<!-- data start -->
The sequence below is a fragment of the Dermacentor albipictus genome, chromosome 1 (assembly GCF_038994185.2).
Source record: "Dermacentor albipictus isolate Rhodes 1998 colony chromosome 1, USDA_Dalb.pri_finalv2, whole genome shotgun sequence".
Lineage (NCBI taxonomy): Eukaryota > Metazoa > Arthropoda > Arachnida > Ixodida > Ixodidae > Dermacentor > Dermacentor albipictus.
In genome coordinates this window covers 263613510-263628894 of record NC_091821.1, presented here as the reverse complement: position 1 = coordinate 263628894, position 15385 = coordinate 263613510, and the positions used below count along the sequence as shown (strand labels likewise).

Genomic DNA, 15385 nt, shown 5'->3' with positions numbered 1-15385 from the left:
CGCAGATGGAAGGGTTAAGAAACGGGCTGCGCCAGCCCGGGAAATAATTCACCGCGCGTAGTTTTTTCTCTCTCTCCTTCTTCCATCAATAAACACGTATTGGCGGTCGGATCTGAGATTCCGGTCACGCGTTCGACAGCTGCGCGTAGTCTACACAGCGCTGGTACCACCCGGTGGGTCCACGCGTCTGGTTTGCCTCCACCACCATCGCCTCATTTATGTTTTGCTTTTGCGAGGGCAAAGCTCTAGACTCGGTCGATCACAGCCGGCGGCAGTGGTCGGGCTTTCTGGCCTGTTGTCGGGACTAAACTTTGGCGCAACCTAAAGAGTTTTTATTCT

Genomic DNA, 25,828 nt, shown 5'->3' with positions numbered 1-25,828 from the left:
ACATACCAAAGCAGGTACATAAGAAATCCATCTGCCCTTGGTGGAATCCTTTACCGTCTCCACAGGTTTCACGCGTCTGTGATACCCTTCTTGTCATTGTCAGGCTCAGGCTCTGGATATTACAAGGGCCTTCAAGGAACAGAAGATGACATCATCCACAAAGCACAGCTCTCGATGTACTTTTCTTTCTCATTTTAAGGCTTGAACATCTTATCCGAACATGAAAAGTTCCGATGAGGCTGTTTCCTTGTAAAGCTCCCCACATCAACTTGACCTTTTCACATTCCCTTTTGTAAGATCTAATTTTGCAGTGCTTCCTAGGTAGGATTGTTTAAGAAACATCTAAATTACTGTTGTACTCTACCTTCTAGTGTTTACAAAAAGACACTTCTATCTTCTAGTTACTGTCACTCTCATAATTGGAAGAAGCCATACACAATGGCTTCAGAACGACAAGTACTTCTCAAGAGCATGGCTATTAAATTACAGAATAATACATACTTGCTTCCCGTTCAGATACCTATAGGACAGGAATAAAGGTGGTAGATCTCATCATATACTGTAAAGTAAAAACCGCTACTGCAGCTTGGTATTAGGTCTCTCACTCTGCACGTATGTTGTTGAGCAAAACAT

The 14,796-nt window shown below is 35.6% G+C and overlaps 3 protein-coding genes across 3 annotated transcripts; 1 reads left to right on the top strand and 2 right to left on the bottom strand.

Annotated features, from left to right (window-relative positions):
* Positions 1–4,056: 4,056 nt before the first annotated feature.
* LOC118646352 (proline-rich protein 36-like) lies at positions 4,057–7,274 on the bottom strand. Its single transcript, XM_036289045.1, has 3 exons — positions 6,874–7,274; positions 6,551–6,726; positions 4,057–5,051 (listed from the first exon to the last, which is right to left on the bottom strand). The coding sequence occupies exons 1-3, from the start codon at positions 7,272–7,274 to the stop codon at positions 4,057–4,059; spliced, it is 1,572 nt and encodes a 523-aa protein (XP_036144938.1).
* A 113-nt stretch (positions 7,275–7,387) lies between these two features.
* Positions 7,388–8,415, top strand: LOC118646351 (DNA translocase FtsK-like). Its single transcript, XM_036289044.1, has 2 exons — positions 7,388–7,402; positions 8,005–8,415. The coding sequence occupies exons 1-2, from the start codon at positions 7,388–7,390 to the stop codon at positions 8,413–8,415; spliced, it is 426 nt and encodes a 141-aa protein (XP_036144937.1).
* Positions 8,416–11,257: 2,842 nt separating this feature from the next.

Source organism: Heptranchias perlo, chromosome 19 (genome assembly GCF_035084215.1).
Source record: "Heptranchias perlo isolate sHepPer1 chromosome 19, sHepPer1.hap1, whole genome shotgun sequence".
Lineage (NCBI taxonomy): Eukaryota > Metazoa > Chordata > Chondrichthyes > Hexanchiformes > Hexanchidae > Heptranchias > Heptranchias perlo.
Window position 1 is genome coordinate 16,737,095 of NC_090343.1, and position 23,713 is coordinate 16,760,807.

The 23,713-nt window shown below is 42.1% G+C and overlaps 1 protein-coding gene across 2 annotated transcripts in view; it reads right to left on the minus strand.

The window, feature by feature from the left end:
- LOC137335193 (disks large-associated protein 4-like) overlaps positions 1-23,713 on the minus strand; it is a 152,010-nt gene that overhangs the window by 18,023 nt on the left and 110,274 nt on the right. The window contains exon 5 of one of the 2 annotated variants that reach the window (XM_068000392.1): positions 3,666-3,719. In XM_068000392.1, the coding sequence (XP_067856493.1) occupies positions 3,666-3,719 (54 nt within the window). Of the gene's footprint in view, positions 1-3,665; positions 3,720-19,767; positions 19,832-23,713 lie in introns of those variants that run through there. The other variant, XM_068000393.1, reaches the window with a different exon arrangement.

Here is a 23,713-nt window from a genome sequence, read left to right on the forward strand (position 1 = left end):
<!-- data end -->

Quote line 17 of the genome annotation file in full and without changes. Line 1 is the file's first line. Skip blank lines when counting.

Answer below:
Source record: "Heptranchias perlo isolate sHepPer1 chromosome 19, sHepPer1.hap1, whole genome shotgun sequence".